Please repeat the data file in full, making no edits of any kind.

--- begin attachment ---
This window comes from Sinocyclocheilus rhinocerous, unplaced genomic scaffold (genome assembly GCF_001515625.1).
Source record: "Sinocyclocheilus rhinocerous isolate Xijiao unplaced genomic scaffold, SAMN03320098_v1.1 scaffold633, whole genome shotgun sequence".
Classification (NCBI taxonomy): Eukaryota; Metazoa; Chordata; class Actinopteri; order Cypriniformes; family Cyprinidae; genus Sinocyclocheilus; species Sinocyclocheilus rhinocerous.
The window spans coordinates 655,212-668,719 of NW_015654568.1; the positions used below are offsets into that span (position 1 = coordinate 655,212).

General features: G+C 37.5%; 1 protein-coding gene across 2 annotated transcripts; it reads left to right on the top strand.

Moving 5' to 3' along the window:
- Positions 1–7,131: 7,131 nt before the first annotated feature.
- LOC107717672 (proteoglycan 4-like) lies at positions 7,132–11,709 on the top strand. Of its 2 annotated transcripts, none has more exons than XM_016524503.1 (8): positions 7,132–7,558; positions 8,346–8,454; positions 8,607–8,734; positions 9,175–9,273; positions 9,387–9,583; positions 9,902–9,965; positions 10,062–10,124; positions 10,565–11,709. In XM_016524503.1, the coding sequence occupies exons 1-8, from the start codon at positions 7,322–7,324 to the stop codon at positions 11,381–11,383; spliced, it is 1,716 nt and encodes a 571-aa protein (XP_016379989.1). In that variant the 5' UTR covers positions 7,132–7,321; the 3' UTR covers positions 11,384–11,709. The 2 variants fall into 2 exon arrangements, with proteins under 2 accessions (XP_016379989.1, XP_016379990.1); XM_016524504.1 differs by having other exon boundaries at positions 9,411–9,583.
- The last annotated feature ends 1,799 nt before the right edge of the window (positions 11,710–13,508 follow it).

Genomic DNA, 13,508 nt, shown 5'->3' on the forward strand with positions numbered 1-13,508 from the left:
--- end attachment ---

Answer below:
This window comes from Sinocyclocheilus rhinocerous, unplaced genomic scaffold (genome assembly GCF_001515625.1).
Source record: "Sinocyclocheilus rhinocerous isolate Xijiao unplaced genomic scaffold, SAMN03320098_v1.1 scaffold633, whole genome shotgun sequence".
Classification (NCBI taxonomy): Eukaryota; Metazoa; Chordata; class Actinopteri; order Cypriniformes; family Cyprinidae; genus Sinocyclocheilus; species Sinocyclocheilus rhinocerous.
The window spans coordinates 655,212-668,719 of NW_015654568.1; the positions used below are offsets into that span (position 1 = coordinate 655,212).

General features: G+C 37.5%; 1 protein-coding gene across 2 annotated transcripts; it reads left to right on the top strand.

Moving 5' to 3' along the window:
- Positions 1–7,131: 7,131 nt before the first annotated feature.
- LOC107717672 (proteoglycan 4-like) lies at positions 7,132–11,709 on the top strand. Of its 2 annotated transcripts, none has more exons than XM_016524503.1 (8): positions 7,132–7,558; positions 8,346–8,454; positions 8,607–8,734; positions 9,175–9,273; positions 9,387–9,583; positions 9,902–9,965; positions 10,062–10,124; positions 10,565–11,709. In XM_016524503.1, the coding sequence occupies exons 1-8, from the start codon at positions 7,322–7,324 to the stop codon at positions 11,381–11,383; spliced, it is 1,716 nt and encodes a 571-aa protein (XP_016379989.1). In that variant the 5' UTR covers positions 7,132–7,321; the 3' UTR covers positions 11,384–11,709. The 2 variants fall into 2 exon arrangements, with proteins under 2 accessions (XP_016379989.1, XP_016379990.1); XM_016524504.1 differs by having other exon boundaries at positions 9,411–9,583.
- The last annotated feature ends 1,799 nt before the right edge of the window (positions 11,710–13,508 follow it).

Genomic DNA, 13,508 nt, shown 5'->3' on the forward strand with positions numbered 1-13,508 from the left: